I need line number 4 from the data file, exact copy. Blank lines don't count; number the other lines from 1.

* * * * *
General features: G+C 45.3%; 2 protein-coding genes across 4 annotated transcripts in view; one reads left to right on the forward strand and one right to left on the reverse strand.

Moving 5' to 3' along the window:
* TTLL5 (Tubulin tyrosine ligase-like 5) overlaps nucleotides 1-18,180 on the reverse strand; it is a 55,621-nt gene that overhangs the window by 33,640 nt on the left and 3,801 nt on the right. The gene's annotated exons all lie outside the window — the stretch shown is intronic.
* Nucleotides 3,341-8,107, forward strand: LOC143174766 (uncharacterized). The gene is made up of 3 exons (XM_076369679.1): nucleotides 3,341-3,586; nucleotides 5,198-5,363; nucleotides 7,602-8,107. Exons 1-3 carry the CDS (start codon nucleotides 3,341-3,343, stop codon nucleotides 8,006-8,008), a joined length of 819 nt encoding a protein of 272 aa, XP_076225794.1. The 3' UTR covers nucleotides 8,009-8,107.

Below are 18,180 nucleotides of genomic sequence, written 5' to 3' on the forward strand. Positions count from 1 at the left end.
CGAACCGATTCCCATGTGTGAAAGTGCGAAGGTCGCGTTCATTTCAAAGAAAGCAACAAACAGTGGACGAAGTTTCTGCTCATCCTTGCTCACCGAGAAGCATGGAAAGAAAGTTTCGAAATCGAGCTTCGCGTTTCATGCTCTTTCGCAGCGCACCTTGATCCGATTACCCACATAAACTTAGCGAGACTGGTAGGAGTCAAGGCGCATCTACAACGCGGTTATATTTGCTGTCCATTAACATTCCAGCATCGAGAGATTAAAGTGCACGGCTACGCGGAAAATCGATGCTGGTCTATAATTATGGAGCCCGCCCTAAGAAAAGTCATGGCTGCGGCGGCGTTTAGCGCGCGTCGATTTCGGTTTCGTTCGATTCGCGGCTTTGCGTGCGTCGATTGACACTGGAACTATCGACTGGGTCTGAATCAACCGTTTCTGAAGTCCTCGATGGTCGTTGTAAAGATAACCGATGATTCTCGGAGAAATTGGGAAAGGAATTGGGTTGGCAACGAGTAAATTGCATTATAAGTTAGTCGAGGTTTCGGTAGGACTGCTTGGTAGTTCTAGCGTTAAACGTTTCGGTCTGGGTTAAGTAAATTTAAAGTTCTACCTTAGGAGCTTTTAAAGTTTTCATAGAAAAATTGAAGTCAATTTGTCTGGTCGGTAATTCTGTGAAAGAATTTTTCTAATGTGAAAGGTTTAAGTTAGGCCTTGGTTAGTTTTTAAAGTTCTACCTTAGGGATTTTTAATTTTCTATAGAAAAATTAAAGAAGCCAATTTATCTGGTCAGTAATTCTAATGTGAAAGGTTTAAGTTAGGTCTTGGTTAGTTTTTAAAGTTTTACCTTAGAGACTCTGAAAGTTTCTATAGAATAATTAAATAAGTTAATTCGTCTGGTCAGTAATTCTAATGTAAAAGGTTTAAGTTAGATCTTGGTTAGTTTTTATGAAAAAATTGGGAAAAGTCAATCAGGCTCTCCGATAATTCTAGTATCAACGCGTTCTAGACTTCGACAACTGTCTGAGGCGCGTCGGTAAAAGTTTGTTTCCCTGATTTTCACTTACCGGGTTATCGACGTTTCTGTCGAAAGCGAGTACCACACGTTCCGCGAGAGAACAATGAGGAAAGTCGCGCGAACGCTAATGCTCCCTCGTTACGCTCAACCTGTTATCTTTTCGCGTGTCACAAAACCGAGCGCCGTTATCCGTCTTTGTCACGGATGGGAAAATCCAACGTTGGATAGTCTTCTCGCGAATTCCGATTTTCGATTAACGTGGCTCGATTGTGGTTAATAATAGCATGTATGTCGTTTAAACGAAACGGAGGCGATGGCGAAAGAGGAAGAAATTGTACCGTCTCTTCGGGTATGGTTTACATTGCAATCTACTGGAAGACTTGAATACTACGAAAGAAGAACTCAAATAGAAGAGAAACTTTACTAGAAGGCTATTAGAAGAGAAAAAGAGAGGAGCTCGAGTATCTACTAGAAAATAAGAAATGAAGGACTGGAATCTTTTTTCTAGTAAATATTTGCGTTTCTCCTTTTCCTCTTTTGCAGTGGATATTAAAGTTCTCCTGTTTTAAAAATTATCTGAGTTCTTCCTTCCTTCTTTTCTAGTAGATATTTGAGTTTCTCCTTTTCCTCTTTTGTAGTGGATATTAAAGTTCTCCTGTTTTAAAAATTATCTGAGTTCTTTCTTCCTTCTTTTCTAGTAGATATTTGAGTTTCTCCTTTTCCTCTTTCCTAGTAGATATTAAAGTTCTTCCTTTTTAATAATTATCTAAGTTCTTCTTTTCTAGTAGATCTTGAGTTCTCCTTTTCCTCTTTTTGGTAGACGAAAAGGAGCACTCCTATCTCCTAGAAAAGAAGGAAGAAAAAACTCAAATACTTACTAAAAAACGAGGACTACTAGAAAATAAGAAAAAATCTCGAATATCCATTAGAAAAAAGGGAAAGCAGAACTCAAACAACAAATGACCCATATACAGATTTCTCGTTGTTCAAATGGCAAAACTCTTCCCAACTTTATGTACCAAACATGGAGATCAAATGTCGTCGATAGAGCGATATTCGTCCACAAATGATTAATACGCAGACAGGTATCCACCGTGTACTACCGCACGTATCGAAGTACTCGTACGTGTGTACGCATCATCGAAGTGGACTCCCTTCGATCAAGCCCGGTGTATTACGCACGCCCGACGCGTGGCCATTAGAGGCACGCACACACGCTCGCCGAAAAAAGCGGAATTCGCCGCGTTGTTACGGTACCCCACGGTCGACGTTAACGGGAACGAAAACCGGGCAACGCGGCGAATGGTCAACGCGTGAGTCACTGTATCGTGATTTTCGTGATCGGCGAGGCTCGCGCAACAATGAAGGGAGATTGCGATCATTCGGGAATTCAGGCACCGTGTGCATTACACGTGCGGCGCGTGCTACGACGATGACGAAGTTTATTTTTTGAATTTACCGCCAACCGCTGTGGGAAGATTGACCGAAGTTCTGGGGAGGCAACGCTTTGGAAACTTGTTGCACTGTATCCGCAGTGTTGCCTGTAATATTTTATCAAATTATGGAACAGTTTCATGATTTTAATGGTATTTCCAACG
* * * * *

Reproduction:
* Nucleotides 3,341-8,107, forward strand: LOC143174766 (uncharacterized). The gene is made up of 3 exons (XM_076369679.1): nucleotides 3,341-3,586; nucleotides 5,198-5,363; nucleotides 7,602-8,107. Exons 1-3 carry the CDS (start codon nucleotides 3,341-3,343, stop codon nucleotides 8,006-8,008), a joined length of 819 nt encoding a protein of 272 aa, XP_076225794.1. The 3' UTR covers nucleotides 8,009-8,107.